Saturday, August 11, 2012

Three...Extremes Review

File:Three... Extremes film.jpg

I'm gonna be honest. I think Asian countries do horror alot better than America does, for the most part at least. I think it's because countries like Korea and Japan have such a higher tolerance for messed up stuff. I Saw the Devil is one of the greatest movies about a serial killer I have ever seen, and yet that movie probably would of never been made in America because of how disturbing it is.

Anyway, in 2002 a horror film came out called Three. It was comprised of three different segments from three different famous Asian directors from different countries: Kim Ji-Woon, the director of I Saw the Devil, (South Korea), Nonzee Nimibutr, known for his horror film Nang Nak (Thailand), and Peter Chan, surprisingly known for romance and action movies, (China). I haven't actually seen Three, but this was just background info.

Three...Extremes was released in 2004. Not being a direct sequel to Three since, you know that movie is just 3 segments that have nothing to do with one another, rather it follows the same idea, by taking three famous directors from Asian cinema and having each one directing a 40 minute horror segment. The directors are Fruit Chan (China), who is pretty respected in his country, but I have personally never seen anything else by him.Chan Wook-Park (South Korea) who is my favorite director, I pretty much love everything he does. Takashi Miike (Japan), who I love for his insanely unique visual style and his almost unparallelled diversity, seriously he's made splatter movies like Ichi the Killer (which I love), straight up almost porn movies like Visitor Q (weird movie, I think he was trying to make some sort of statement, but I was to weirded out by the incest and what not), to family movies like Zebraman (its weird, but freaking awesome).

The first segment is Fruit Chan's "Dumplings". Personally I find the three segments to all be completely different kinds of horror films. With Chan's being the disturbingly gross kind. You know movies like Hostel. Except its not really a splatter film, its just extremely messed up...okay maybe its nothing like Hostel...not sure where I was going with this. Anywho, the segment is about an aging actress Mrs. Li (Miriam Yeung) who goes to Aunt Mei (Bai Ling) who cooks special dumplings that supposedly have a regenerative property. Its a great tale about the effects of aging, especially on celebrities, and the lengths people will go to retain their youth. I won't spoil the secret ingredient to the dumplings because its something that has to be watched to be properly disgusted by. Also the last shot of the movie is probably one of the most soul sucking depressing things ever.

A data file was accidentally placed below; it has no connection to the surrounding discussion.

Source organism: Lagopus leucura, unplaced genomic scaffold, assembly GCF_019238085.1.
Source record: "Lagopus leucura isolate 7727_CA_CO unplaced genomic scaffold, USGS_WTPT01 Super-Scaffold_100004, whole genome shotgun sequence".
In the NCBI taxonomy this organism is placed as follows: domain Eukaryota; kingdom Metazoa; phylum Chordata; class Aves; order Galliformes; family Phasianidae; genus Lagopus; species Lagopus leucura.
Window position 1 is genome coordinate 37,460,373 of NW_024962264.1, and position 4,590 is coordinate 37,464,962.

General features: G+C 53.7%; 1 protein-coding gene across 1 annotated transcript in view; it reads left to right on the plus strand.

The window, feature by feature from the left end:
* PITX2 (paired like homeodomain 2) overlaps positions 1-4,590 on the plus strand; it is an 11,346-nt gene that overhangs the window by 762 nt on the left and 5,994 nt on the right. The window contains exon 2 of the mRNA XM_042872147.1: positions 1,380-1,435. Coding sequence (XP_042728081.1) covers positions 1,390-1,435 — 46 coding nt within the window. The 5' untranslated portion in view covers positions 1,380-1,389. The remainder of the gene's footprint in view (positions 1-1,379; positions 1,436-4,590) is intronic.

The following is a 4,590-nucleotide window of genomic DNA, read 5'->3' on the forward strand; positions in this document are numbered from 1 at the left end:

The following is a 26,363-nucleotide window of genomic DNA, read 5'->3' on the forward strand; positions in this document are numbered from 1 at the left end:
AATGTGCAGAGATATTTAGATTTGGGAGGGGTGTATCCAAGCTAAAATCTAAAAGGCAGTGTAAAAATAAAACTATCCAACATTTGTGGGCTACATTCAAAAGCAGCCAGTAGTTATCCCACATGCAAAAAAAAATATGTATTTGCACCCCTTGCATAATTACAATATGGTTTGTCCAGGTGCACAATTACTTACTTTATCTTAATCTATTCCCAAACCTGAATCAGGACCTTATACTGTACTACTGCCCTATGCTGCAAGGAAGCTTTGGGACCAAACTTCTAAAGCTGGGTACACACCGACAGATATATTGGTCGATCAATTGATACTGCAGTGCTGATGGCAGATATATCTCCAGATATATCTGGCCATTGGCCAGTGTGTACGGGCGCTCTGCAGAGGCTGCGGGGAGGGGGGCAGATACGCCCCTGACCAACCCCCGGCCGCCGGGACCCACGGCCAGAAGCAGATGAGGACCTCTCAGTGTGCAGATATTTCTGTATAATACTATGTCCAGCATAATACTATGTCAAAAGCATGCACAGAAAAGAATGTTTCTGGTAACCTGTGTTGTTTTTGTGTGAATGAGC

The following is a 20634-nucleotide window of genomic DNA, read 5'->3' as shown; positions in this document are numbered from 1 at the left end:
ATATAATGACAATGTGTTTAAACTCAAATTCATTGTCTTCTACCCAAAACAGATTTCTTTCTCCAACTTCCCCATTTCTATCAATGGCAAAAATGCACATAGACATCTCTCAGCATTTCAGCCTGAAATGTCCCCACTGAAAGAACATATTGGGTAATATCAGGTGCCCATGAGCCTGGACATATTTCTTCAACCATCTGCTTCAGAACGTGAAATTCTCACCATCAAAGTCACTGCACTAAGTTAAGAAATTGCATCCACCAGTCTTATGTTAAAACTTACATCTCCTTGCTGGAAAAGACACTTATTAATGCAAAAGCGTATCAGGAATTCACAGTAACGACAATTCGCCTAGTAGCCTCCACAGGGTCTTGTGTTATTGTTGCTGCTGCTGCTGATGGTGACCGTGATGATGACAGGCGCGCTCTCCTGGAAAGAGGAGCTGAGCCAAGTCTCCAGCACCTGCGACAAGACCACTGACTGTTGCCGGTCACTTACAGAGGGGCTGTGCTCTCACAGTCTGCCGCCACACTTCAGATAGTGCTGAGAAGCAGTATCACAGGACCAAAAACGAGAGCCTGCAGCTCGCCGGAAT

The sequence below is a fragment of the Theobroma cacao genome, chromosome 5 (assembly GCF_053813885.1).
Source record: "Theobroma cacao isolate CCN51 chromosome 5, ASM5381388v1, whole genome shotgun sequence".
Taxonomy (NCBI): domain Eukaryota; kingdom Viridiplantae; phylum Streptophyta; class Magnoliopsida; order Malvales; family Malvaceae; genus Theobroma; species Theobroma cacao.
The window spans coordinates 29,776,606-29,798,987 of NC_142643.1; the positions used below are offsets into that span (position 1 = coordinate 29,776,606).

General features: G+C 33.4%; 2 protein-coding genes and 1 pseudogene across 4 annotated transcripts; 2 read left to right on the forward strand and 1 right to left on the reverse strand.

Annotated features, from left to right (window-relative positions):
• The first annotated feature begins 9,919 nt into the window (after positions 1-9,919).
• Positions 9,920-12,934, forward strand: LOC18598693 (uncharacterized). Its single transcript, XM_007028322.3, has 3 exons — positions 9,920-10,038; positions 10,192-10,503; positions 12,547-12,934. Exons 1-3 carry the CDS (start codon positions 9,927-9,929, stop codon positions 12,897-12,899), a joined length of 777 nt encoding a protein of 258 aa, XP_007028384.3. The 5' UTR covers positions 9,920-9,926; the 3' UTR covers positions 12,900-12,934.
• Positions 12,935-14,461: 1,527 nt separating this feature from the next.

The second segment is "Cut" by Korean director Chan Wook-Park. Again, keeping with the different kind of horror aspect, I personally think Park's reflects the realistic horror. Like its a bit of a far fetched concept, but can technically happen. It concerns the Director (Lee Byung-Hun) whos travels home only to be knocked out and wake up on a film set looking at the Stranger (Lim Won-hie) standing over him and his Wife (Kang Hye-jeong). You learn that the Stranger is a disgruntled extra who is mad at the Director for being seemingly perfect while he is a failure. Its a very well made film, what do you expect from Chan Wook-Park? There's alot of moments that you laugh at not really because they're particularly funny, but because you have to relieve the tension. Its again, a realistic approach to horror with the violence being gruesome, but not over the top. Its easily the best segment of the three.

The final segment "Box" hails from Japan and is directed by the mind-f*ck master himself, Takashi Miike. I'm gonna be completely honest right up front. I have absolutely no freaking idea what is happening in this segment. Something about twins, and an abusive father, there may or may not be incest or one of the twins gets burned in a fire or something. Seriously, its confusing as hell. and to top it off the ending doesn't really tell you anything. Its left open to what was real or not, but the whole thing is so surreal and bat shit insane that you have absolutely no idea what is happening. And it is genius. No, seriously, it is. You may have no idea what's happening, but that doesn't stop you from watching it. Its so strange and other worldly that you have no option but to continue in the hope that you'll figure something out. You probably won't, but its entertaining as hell and is the segment with the most horror aspect. Just straight up freaky crap happens in this part and very little of its explained but damn is it scary and weird. I don't want to give away much, but if your scared of Siamese twins like I am (I don't mean to offend Siamese twins but....damn they scare me) you'll be pretty terrified.

All in all Three...Extremes is a fantastic little gem of Asian horror. Each segment is about 40 minutes and lasts just long enough to unsettle you, but not too long to where you get used to the horror of it. The terror of each segment just builds and builds until it reaches its peak...and then it ends. Its perfect that way. As soon as you get used to the particular form of horror the segment is going for it ends and the next segment starts and scares you a completely different way. Whether its psychologically terrifying or realistically so, there's a segment for every kind of horror fan and each one works in its own right. 

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